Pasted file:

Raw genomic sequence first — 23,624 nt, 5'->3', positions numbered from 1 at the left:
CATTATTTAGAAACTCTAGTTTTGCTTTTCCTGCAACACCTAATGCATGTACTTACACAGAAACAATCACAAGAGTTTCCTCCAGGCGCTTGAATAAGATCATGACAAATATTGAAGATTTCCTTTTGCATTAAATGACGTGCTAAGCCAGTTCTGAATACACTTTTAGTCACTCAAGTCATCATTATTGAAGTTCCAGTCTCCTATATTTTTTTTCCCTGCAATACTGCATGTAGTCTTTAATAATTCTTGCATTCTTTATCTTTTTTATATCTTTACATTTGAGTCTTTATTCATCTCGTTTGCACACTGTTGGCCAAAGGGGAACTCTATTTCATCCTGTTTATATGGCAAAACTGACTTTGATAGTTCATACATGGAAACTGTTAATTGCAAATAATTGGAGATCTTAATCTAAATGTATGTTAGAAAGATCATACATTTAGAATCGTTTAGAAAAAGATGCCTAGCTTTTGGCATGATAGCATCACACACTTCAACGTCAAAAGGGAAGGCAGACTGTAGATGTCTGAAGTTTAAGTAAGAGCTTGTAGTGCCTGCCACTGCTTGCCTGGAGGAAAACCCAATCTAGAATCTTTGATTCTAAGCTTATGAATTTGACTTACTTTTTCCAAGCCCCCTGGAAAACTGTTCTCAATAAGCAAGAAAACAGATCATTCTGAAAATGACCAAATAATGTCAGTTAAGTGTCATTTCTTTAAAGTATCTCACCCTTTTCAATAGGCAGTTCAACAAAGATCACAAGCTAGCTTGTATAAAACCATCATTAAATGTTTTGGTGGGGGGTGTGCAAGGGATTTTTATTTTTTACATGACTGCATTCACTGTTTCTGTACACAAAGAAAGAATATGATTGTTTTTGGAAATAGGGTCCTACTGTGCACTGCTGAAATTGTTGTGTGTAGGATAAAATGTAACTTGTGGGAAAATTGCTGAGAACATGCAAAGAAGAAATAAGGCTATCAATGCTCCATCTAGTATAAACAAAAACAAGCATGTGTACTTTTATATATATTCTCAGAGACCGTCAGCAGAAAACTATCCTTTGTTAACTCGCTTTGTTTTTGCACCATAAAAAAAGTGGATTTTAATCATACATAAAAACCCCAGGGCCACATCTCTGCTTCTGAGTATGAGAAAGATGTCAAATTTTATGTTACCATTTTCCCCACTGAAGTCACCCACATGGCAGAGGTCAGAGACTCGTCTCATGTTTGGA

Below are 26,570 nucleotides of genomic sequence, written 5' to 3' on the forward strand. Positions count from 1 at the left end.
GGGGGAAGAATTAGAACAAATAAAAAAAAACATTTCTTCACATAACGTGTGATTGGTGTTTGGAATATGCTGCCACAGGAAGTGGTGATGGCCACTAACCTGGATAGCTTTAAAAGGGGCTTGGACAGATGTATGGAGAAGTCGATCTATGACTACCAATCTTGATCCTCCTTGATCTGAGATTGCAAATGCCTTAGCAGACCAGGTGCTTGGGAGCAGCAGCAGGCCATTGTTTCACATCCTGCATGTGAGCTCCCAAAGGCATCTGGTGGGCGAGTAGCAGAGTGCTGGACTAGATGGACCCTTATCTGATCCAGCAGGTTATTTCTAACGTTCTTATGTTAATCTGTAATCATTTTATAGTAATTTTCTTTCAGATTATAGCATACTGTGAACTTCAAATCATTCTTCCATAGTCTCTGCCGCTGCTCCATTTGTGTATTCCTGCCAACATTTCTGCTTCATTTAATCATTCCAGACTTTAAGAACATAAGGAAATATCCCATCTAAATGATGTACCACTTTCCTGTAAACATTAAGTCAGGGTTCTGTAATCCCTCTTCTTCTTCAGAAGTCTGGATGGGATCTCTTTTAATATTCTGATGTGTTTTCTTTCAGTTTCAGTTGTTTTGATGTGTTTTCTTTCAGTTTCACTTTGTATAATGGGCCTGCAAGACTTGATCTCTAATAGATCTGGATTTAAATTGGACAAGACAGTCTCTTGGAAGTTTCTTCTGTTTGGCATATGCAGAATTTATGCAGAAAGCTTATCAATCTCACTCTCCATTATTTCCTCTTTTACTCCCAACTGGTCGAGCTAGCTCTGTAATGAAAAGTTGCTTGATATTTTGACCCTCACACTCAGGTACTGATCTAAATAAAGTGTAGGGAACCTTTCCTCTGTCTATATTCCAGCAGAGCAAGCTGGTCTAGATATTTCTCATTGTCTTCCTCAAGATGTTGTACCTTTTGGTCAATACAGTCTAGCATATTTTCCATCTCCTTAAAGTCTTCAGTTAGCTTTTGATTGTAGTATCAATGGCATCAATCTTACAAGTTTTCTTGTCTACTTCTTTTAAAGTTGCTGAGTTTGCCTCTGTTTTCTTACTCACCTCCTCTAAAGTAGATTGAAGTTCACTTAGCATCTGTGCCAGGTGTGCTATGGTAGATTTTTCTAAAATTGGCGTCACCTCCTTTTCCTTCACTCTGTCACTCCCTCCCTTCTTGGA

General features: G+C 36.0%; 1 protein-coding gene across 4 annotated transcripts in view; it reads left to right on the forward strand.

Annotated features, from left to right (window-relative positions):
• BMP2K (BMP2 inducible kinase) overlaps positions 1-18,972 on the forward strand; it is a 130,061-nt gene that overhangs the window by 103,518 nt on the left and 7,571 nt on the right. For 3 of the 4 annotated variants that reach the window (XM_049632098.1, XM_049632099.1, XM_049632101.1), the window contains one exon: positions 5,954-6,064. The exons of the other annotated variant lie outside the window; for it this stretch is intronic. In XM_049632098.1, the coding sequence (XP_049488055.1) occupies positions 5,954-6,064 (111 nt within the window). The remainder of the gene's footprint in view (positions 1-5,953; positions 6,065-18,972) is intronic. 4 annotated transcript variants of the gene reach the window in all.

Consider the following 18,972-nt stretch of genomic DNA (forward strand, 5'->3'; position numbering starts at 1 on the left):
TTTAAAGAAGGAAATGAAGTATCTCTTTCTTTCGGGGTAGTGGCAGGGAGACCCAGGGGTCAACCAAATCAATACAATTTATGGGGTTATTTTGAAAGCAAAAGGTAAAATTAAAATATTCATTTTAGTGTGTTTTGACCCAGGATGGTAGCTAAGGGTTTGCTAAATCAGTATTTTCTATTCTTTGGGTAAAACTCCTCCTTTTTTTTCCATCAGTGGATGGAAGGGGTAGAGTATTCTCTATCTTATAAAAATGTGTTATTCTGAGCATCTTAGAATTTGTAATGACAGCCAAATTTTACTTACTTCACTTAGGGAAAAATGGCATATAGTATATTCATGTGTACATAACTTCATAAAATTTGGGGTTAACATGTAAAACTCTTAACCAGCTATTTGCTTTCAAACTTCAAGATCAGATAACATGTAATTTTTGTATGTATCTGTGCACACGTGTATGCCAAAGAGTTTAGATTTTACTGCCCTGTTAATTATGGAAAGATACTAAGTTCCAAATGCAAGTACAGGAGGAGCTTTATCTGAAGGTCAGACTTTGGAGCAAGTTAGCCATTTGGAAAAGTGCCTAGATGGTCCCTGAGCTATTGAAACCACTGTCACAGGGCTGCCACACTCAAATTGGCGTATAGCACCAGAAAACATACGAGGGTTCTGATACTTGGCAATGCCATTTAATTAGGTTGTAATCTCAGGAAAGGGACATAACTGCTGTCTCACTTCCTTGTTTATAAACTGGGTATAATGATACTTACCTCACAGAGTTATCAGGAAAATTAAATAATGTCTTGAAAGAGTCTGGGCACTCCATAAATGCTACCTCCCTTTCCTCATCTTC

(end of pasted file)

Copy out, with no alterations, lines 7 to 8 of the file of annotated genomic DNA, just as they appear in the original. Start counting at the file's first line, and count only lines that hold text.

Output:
• BMP2K (BMP2 inducible kinase) overlaps positions 1-18,972 on the forward strand; it is a 130,061-nt gene that overhangs the window by 103,518 nt on the left and 7,571 nt on the right. For 3 of the 4 annotated variants that reach the window (XM_049632098.1, XM_049632099.1, XM_049632101.1), the window contains one exon: positions 5,954-6,064. The exons of the other annotated variant lie outside the window; for it this stretch is intronic. In XM_049632098.1, the coding sequence (XP_049488055.1) occupies positions 5,954-6,064 (111 nt within the window). The remainder of the gene's footprint in view (positions 1-5,953; positions 6,065-18,972) is intronic. 4 annotated transcript variants of the gene reach the window in all.

Consider the following 18,972-nt stretch of genomic DNA (forward strand, 5'->3'; position numbering starts at 1 on the left):